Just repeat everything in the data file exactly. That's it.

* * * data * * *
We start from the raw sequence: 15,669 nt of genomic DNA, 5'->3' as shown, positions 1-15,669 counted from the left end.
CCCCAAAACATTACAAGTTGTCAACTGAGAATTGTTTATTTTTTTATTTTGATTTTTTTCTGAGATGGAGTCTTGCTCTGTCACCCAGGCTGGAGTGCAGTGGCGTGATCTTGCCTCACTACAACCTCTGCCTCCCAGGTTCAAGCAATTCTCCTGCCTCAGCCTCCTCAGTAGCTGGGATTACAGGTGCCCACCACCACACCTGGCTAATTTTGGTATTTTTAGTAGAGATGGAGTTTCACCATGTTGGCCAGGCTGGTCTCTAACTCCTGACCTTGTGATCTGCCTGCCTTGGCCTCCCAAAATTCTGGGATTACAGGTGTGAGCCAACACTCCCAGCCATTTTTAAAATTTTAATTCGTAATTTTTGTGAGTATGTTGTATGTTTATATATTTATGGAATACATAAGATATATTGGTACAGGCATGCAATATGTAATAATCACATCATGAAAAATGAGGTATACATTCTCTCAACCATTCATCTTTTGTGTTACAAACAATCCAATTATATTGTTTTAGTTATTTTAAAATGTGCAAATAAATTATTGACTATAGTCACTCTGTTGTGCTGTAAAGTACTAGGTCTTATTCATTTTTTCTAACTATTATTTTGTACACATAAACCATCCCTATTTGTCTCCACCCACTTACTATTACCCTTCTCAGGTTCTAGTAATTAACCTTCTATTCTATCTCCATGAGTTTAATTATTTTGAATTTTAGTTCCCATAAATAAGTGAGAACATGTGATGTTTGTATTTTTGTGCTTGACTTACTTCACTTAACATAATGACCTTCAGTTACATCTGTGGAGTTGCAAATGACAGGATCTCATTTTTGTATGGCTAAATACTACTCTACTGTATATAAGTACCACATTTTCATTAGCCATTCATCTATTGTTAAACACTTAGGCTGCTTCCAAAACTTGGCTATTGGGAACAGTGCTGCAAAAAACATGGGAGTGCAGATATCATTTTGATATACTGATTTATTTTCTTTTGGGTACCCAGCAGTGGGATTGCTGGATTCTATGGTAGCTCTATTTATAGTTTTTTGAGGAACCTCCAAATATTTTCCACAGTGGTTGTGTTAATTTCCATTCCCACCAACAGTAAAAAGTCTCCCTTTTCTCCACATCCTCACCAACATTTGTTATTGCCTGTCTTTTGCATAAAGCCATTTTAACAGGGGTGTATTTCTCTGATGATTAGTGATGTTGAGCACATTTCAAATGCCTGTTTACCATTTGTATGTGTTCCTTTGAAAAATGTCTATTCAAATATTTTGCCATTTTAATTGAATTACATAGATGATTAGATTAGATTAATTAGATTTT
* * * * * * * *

We start from the raw sequence: 15,669 nt of genomic DNA, 5'->3' as shown, positions 1-15,669 counted from the left end.
CCCCAAAACATTACAAGTTGTCAACTGAGAATTGTTTATTTTTTTATTTTGATTTTTTTCTGAGATGGAGTCTTGCTCTGTCACCCAGGCTGGAGTGCAGTGGCGTGATCTTGCCTCACTACAACCTCTGCCTCCCAGGTTCAAGCAATTCTCCTGCCTCAGCCTCCTCAGTAGCTGGGATTACAGGTGCCCACCACCACACCTGGCTAATTTTGGTATTTTTAGTAGAGATGGAGTTTCACCATGTTGGCCAGGCTGGTCTCTAACTCCTGACCTTGTGATCTGCCTGCCTTGGCCTCCCAAAATTCTGGGATTACAGGTGTGAGCCAACACTCCCAGCCATTTTTAAAATTTTAATTCGTAATTTTTGTGAGTATGTTGTATGTTTATATATTTATGGAATACATAAGATATATTGGTACAGGCATGCAATATGTAATAATCACATCATGAAAAATGAGGTATACATTCTCTCAACCATTCATCTTTTGTGTTACAAACAATCCAATTATATTGTTTTAGTTATTTTAAAATGTGCAAATAAATTATTGACTATAGTCACTCTGTTGTGCTGTAAAGTACTAGGTCTTATTCATTTTTTCTAACTATTATTTTGTACACATAAACCATCCCTATTTGTCTCCACCCACTTACTATTACCCTTCTCAGGTTCTAGTAATTAACCTTCTATTCTATCTCCATGAGTTTAATTATTTTGAATTTTAGTTCCCATAAATAAGTGAGAACATGTGATGTTTGTATTTTTGTGCTTGACTTACTTCACTTAACATAATGACCTTCAGTTACATCTGTGGAGTTGCAAATGACAGGATCTCATTTTTGTATGGCTAAATACTACTCTACTGTATATAAGTACCACATTTTCATTAGCCATTCATCTATTGTTAAACACTTAGGCTGCTTCCAAAACTTGGCTATTGGGAACAGTGCTGCAAAAAACATGGGAGTGCAGATATCATTTTGATATACTGATTTATTTTCTTTTGGGTACCCAGCAGTGGGATTGCTGGATTCTATGGTAGCTCTATTTATAGTTTTTTGAGGAACCTCCAAATATTTTCCACAGTGGTTGTGTTAATTTCCATTCCCACCAACAGTAAAAAGTCTCCCTTTTCTCCACATCCTCACCAACATTTGTTATTGCCTGTCTTTTGCATAAAGCCATTTTAACAGGGGTGTATTTCTCTGATGATTAGTGATGTTGAGCACATTTCAAATGCCTGTTTACCATTTGTATGTGTTCCTTTGAAAAATGTCTATTCAAATATTTTGCCATTTTAATTGAATTACATAGATGATTAGATTAGATTAATTAGATTTT